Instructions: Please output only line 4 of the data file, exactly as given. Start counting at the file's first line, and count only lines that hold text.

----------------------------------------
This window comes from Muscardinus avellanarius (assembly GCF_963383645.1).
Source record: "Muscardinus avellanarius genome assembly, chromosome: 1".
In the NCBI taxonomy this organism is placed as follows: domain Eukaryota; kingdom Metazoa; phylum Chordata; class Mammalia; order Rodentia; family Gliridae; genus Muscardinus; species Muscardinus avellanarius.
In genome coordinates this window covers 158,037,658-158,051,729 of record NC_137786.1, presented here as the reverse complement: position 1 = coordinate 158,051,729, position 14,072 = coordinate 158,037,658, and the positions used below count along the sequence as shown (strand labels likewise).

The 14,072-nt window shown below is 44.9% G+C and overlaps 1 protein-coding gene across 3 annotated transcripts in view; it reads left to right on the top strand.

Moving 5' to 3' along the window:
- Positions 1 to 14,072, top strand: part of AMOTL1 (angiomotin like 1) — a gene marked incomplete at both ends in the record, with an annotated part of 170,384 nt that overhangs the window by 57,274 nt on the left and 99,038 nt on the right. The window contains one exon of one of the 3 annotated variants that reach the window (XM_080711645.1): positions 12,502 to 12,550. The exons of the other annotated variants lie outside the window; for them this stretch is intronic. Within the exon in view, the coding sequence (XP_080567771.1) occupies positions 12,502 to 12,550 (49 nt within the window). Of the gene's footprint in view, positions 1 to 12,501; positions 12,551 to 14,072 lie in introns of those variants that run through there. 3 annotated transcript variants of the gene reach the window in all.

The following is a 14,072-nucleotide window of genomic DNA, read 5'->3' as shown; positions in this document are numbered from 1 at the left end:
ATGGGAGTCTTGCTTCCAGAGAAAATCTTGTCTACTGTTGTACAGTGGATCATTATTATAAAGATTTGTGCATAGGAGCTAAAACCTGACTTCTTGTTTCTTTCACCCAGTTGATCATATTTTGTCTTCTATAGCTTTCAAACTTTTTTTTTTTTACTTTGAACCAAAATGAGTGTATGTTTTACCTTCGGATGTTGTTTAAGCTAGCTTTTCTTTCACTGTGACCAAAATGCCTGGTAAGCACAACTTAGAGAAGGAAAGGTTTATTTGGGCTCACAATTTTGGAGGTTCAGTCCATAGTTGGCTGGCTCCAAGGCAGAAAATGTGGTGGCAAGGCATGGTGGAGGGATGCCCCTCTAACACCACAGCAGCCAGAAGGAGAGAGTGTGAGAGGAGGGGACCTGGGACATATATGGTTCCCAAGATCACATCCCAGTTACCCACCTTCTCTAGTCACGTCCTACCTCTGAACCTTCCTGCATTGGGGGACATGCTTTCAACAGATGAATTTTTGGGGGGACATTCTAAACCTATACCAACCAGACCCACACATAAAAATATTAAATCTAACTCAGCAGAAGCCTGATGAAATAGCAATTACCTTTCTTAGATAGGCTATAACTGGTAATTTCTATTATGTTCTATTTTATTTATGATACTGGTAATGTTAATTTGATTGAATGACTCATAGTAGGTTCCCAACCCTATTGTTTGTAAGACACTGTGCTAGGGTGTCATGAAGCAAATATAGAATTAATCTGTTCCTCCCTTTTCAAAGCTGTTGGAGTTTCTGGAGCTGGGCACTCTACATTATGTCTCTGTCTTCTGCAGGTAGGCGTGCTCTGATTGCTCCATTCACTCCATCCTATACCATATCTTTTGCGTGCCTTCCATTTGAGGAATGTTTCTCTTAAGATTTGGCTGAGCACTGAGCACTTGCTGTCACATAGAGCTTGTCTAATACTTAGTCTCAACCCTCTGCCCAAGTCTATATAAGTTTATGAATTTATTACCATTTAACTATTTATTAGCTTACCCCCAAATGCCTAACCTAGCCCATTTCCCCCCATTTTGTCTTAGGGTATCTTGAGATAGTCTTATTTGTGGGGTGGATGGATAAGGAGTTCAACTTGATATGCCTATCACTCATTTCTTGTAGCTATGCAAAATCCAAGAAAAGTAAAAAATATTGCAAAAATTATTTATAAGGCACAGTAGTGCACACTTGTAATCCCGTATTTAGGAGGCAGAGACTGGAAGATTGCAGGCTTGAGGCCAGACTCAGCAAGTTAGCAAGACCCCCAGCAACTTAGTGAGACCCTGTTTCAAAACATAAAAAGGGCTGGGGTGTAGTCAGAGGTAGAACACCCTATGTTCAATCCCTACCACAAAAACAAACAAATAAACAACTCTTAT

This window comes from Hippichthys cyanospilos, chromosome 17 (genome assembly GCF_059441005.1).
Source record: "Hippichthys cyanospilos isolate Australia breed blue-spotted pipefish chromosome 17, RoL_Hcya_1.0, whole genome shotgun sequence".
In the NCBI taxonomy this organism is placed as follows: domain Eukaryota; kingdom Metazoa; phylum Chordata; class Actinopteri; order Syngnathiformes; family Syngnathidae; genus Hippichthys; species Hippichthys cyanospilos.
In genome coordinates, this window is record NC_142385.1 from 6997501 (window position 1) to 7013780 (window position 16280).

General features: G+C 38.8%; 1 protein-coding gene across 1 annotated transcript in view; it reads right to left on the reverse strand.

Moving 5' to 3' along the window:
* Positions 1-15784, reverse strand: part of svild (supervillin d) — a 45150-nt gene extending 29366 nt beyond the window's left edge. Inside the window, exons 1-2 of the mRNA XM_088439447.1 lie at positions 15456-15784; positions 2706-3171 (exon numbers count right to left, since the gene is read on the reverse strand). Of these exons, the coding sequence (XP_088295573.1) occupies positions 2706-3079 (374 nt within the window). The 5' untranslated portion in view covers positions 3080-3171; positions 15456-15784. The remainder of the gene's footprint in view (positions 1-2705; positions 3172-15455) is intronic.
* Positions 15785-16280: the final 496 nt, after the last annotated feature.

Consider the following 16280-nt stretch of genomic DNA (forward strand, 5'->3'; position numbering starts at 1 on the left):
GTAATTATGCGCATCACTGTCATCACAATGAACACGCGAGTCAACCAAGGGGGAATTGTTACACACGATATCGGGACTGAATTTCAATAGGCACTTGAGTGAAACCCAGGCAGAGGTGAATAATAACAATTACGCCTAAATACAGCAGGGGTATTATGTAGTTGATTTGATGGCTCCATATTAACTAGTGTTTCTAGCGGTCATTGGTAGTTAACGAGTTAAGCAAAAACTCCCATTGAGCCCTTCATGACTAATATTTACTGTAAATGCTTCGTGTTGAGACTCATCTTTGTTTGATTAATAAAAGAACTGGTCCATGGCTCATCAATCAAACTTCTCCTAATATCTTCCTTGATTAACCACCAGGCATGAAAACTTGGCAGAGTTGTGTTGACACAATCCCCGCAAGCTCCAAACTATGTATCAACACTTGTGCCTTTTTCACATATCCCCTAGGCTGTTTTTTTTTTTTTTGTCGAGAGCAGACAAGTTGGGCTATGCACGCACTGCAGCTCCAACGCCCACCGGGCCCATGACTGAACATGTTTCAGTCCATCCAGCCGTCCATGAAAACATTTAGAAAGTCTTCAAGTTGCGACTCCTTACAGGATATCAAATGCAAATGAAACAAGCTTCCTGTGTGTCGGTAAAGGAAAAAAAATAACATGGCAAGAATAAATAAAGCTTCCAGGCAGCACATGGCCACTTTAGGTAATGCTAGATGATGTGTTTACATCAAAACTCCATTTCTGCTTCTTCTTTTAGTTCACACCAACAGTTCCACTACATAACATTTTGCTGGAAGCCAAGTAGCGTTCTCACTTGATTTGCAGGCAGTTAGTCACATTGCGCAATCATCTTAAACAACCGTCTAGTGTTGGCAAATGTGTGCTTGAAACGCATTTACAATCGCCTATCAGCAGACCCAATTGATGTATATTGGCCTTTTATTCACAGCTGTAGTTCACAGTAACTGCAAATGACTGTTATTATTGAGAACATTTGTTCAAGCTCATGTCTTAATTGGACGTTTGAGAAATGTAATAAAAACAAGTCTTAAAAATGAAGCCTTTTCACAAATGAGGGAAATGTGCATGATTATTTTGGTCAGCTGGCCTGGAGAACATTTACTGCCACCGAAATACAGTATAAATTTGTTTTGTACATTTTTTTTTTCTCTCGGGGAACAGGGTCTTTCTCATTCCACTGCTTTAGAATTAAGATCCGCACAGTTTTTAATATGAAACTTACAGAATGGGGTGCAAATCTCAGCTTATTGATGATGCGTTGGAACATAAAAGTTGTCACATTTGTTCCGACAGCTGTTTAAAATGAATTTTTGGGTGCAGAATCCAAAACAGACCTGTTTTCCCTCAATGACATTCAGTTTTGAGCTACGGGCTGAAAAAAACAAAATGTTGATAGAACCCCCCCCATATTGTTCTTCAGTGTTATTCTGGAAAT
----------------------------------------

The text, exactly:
In genome coordinates this window covers 158,037,658-158,051,729 of record NC_137786.1, presented here as the reverse complement: position 1 = coordinate 158,051,729, position 14,072 = coordinate 158,037,658, and the positions used below count along the sequence as shown (strand labels likewise).